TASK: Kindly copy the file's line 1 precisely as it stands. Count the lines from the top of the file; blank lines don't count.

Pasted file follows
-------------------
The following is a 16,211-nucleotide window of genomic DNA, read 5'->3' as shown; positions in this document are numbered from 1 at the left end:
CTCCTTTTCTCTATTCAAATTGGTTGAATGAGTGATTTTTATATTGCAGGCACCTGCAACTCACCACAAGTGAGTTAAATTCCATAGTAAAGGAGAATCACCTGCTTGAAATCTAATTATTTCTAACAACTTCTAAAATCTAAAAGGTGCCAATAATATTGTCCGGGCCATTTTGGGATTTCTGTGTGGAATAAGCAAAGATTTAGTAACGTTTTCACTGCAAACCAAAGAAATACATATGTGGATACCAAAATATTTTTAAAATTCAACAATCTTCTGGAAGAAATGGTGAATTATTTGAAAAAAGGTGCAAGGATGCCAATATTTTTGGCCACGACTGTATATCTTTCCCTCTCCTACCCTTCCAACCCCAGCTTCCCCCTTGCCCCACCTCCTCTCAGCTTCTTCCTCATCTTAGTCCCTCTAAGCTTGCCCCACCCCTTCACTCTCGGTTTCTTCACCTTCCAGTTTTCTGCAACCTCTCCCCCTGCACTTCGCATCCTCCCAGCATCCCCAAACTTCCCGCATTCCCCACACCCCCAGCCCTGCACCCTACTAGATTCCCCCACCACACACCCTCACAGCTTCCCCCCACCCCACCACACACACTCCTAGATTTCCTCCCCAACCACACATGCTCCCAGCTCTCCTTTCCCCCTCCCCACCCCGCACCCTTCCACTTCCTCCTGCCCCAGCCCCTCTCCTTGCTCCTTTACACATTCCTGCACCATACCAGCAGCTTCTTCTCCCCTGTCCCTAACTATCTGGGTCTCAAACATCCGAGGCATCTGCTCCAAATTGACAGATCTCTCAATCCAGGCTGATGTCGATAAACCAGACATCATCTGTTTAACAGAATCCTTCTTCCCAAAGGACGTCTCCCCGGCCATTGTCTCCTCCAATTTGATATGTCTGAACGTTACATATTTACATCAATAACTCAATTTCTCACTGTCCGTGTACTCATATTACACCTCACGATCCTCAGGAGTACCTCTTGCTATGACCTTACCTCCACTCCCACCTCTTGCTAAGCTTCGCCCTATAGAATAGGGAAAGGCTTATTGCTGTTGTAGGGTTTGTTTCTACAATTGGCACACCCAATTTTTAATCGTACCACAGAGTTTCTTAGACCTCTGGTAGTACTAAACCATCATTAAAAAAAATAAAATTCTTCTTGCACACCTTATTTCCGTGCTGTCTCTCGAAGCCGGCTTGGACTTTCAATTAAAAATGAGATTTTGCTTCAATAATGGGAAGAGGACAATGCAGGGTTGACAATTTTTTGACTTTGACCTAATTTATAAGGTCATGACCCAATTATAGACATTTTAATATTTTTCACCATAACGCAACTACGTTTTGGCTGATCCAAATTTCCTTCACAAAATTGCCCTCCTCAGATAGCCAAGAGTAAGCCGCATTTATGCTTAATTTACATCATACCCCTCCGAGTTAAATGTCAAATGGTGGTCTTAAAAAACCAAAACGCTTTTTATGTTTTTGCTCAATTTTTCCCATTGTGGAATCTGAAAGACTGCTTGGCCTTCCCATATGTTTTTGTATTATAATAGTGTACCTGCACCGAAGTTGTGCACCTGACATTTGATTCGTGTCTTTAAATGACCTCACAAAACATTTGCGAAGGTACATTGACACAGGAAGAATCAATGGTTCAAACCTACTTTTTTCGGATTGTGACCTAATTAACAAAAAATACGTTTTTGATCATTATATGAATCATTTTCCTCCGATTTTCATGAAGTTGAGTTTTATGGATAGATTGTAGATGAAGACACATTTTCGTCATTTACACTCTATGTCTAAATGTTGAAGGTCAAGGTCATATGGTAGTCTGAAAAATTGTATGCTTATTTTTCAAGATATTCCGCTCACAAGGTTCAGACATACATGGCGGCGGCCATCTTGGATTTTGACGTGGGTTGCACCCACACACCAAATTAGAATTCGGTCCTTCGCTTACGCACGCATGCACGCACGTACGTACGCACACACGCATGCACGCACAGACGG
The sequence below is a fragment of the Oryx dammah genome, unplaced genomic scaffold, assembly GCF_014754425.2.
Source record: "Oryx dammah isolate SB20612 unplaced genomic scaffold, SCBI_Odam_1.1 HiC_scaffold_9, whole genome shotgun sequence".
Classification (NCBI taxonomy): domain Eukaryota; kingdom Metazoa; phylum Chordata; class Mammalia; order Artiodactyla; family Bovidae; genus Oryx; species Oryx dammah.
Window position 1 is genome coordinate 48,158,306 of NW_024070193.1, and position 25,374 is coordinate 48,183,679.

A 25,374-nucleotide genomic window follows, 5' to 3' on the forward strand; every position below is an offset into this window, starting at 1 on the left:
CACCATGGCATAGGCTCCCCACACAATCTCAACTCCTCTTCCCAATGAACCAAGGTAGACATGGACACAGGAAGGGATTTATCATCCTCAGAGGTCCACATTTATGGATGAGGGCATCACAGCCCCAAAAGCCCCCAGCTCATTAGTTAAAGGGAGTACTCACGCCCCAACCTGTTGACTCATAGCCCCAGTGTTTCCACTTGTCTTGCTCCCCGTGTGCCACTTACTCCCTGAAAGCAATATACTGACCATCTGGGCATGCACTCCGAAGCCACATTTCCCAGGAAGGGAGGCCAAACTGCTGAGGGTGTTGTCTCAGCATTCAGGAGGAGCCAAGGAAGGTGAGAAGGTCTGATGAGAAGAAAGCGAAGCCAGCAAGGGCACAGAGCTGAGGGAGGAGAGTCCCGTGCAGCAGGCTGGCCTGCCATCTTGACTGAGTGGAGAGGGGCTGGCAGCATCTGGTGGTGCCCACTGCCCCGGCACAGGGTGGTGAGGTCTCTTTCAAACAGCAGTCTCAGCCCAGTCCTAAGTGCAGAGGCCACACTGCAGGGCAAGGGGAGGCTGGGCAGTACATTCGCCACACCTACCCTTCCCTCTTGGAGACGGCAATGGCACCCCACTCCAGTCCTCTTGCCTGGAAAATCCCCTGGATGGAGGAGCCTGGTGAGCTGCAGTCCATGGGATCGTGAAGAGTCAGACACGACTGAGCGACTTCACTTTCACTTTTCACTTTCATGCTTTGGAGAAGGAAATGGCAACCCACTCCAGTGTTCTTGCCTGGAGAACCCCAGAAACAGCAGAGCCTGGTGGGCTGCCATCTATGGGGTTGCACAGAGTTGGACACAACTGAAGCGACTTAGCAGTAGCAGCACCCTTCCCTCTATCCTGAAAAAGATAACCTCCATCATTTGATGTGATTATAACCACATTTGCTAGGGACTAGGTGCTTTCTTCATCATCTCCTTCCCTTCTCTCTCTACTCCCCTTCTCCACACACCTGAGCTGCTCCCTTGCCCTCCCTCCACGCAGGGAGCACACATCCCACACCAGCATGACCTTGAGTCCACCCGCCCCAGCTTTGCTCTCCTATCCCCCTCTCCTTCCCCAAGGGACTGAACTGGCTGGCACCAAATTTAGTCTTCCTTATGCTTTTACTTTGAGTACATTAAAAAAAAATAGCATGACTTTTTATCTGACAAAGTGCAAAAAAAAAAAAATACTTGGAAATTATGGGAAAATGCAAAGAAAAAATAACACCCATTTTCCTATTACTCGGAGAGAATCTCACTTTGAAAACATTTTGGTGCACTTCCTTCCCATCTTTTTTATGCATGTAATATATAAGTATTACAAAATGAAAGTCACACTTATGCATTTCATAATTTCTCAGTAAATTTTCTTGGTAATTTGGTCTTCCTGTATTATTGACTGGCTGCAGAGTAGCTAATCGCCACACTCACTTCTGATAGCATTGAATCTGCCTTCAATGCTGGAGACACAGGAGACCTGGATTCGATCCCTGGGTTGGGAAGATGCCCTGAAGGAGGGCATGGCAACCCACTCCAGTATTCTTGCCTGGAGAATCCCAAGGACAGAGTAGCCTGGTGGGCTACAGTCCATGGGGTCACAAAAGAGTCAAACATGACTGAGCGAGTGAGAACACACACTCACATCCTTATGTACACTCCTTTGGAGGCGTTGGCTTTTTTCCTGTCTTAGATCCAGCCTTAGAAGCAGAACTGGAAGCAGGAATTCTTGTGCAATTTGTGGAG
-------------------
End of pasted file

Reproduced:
The following is a 16,211-nucleotide window of genomic DNA, read 5'->3' as shown; positions in this document are numbered from 1 at the left end: